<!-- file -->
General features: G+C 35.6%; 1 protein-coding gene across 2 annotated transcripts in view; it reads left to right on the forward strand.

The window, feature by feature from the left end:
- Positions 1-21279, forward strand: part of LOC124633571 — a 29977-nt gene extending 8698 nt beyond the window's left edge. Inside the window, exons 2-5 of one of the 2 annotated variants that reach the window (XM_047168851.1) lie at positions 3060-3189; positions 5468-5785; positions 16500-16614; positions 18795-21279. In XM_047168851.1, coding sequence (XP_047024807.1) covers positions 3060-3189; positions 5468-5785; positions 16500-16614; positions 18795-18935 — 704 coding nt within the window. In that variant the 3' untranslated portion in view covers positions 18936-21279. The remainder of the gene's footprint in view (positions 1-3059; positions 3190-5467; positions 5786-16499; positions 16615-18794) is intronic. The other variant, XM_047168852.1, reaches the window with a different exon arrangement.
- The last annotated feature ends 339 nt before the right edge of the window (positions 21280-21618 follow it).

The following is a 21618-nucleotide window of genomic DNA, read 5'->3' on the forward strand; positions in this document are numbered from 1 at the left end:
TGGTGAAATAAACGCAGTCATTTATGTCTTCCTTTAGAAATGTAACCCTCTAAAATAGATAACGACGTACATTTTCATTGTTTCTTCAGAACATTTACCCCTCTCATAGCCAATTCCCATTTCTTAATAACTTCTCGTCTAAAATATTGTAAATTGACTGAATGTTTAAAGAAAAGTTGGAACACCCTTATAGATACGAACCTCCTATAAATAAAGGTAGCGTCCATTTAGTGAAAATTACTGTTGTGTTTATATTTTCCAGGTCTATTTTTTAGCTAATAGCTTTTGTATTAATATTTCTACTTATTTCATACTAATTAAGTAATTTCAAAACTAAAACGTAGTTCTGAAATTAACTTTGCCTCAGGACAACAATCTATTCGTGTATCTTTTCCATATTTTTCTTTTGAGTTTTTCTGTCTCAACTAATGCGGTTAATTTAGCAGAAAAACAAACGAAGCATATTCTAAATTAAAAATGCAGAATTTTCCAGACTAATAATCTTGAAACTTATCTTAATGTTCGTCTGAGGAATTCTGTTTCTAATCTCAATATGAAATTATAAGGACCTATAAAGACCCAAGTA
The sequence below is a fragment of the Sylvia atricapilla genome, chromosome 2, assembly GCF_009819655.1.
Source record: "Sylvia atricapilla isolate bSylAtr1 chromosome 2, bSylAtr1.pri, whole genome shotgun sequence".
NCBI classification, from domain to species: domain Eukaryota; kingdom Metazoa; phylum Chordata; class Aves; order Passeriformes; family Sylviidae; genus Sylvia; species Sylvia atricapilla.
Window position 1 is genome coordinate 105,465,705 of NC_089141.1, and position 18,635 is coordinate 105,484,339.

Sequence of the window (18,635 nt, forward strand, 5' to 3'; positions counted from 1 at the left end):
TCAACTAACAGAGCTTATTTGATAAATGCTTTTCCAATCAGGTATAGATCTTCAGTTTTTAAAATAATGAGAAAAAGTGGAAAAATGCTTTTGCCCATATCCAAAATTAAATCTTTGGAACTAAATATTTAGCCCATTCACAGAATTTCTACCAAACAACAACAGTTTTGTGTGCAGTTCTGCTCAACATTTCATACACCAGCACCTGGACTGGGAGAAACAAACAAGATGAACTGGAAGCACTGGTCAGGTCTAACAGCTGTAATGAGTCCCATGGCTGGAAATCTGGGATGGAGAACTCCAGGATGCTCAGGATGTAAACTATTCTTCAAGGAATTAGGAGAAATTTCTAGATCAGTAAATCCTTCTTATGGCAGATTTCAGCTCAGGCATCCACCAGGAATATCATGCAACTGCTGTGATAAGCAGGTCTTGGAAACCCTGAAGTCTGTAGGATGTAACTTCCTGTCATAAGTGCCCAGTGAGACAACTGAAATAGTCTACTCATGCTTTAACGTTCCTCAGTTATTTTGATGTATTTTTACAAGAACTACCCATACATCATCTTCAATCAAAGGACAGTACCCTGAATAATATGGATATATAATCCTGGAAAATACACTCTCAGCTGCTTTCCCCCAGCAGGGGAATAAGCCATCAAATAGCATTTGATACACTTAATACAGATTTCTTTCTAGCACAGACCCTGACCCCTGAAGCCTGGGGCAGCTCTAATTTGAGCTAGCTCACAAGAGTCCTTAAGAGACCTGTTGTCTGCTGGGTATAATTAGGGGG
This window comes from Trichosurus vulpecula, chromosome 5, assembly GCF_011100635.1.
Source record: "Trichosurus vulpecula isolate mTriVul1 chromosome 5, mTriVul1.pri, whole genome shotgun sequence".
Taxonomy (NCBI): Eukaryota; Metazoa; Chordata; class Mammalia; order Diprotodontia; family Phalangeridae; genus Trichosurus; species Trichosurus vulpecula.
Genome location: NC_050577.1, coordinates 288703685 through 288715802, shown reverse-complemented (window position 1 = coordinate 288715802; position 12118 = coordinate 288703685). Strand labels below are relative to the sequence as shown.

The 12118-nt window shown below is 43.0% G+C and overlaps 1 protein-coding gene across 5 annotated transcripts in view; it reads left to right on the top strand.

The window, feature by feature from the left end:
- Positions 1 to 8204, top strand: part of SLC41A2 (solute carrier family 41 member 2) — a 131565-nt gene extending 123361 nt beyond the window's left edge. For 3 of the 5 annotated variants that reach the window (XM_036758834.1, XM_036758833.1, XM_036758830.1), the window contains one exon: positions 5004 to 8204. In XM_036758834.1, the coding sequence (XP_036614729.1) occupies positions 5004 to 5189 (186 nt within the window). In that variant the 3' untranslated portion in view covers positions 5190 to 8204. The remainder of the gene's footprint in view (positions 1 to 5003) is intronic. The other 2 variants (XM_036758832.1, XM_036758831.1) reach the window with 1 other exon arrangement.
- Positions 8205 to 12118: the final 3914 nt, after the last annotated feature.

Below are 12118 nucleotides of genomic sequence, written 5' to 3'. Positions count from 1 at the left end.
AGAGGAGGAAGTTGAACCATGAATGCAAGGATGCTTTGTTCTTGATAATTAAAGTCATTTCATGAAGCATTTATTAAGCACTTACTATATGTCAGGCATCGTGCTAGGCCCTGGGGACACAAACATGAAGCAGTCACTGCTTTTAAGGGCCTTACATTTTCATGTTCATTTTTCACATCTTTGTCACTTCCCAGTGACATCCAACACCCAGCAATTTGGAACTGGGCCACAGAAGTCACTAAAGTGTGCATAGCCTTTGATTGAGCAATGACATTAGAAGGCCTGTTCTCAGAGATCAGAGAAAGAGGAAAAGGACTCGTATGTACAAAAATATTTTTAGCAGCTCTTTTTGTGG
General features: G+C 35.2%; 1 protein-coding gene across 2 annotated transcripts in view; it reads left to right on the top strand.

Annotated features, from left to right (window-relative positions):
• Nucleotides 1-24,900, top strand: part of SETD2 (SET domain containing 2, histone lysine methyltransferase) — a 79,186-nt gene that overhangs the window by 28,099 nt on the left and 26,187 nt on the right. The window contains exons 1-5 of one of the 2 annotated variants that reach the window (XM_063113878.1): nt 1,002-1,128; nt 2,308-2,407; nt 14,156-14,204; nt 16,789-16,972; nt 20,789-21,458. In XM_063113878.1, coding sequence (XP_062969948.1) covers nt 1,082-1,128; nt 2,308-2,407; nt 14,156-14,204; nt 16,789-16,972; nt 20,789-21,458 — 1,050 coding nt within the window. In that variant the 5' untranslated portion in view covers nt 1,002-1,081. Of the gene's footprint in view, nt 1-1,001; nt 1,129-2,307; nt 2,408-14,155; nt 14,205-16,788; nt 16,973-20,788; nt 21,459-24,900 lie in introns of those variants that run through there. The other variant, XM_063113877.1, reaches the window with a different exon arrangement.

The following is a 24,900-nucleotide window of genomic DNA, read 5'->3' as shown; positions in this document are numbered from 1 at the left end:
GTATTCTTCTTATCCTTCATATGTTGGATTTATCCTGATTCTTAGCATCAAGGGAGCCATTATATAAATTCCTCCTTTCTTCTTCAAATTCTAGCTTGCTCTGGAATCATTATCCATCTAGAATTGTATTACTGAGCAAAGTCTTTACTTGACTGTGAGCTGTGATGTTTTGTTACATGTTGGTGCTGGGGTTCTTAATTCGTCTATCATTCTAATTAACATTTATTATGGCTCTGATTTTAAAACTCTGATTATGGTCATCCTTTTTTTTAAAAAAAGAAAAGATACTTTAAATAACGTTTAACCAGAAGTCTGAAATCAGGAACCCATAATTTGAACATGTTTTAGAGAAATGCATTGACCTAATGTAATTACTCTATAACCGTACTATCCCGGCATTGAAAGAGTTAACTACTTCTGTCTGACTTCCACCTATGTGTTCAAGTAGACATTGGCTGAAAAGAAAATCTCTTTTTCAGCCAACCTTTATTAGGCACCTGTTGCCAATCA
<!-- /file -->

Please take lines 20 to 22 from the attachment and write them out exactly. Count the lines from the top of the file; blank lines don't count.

- Positions 8205 to 12118: the final 3914 nt, after the last annotated feature.

Below are 12118 nucleotides of genomic sequence, written 5' to 3'. Positions count from 1 at the left end.
AGAGGAGGAAGTTGAACCATGAATGCAAGGATGCTTTGTTCTTGATAATTAAAGTCATTTCATGAAGCATTTATTAAGCACTTACTATATGTCAGGCATCGTGCTAGGCCCTGGGGACACAAACATGAAGCAGTCACTGCTTTTAAGGGCCTTACATTTTCATGTTCATTTTTCACATCTTTGTCACTTCCCAGTGACATCCAACACCCAGCAATTTGGAACTGGGCCACAGAAGTCACTAAAGTGTGCATAGCCTTTGATTGAGCAATGACATTAGAAGGCCTGTTCTCAGAGATCAGAGAAAGAGGAAAAGGACTCGTATGTACAAAAATATTTTTAGCAGCTCTTTTTGTGG